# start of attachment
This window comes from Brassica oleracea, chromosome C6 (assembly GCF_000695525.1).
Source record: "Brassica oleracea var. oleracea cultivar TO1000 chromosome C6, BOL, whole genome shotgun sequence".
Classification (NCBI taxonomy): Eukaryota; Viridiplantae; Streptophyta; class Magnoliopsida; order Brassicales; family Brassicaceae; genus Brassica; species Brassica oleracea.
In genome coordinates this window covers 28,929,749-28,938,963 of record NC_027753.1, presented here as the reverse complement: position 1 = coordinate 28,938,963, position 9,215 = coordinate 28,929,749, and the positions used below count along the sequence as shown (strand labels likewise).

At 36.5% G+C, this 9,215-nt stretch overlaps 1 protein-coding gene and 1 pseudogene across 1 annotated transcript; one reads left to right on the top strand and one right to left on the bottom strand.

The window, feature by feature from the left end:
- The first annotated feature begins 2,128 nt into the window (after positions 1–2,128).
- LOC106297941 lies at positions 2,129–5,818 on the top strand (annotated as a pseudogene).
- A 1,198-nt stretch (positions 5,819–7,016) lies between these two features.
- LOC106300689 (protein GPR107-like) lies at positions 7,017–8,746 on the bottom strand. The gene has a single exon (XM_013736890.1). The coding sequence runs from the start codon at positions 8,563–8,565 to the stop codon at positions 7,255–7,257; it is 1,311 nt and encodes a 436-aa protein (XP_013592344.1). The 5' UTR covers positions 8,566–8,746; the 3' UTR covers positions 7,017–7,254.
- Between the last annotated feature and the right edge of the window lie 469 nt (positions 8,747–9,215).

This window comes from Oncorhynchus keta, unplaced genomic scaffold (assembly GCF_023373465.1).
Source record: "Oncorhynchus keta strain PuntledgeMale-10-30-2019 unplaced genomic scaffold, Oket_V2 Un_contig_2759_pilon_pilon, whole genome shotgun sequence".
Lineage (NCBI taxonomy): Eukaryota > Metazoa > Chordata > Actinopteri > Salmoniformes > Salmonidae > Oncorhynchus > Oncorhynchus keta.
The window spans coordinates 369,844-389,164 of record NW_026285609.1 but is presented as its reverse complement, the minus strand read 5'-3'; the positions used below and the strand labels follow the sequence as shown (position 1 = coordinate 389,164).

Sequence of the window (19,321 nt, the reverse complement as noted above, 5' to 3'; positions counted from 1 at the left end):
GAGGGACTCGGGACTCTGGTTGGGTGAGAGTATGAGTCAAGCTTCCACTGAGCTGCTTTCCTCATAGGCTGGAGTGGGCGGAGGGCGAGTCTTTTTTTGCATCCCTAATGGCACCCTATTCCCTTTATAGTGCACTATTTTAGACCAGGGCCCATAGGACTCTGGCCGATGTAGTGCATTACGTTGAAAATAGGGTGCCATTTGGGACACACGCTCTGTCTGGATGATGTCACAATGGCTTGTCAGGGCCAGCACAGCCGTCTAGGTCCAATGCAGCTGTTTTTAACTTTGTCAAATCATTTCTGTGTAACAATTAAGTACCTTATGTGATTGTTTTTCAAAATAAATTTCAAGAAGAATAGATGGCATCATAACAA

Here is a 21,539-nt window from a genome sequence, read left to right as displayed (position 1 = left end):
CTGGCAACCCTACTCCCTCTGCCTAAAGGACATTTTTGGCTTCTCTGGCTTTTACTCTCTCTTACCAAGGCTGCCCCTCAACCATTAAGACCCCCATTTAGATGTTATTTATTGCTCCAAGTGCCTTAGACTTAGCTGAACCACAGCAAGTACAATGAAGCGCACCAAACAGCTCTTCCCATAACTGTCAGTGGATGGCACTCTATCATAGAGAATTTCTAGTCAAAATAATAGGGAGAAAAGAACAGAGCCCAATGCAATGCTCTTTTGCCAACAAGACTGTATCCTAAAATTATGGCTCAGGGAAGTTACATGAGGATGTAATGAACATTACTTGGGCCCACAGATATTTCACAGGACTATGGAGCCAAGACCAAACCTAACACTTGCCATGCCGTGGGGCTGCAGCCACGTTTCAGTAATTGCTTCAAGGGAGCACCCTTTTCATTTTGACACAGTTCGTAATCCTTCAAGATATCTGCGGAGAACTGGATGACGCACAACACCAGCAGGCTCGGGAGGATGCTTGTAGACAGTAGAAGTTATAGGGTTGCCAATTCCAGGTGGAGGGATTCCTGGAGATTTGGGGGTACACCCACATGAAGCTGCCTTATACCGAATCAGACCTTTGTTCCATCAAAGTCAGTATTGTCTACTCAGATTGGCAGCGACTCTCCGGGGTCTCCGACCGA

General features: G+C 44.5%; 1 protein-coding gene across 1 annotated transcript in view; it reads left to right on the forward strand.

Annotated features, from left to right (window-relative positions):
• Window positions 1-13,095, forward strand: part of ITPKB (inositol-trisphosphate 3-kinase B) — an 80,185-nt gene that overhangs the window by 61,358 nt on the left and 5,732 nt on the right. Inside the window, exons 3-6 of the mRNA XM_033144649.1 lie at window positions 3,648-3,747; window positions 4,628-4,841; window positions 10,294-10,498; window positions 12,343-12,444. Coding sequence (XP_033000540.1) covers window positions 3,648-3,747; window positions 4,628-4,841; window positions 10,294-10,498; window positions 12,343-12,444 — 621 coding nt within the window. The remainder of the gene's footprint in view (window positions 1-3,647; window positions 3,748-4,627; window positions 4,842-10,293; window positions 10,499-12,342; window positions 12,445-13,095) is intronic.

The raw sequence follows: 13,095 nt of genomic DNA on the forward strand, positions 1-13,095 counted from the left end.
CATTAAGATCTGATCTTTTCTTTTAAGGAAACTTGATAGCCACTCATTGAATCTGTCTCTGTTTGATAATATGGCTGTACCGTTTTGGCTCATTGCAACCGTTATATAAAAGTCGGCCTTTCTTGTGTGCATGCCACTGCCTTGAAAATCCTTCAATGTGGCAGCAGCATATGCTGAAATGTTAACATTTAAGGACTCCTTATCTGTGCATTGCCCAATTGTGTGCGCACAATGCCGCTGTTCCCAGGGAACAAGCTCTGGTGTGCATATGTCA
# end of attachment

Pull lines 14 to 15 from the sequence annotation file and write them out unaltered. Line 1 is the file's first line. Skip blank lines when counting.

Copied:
Lineage (NCBI taxonomy): Eukaryota > Metazoa > Chordata > Actinopteri > Salmoniformes > Salmonidae > Oncorhynchus > Oncorhynchus keta.
The window spans coordinates 369,844-389,164 of record NW_026285609.1 but is presented as its reverse complement, the minus strand read 5'-3'; the positions used below and the strand labels follow the sequence as shown (position 1 = coordinate 389,164).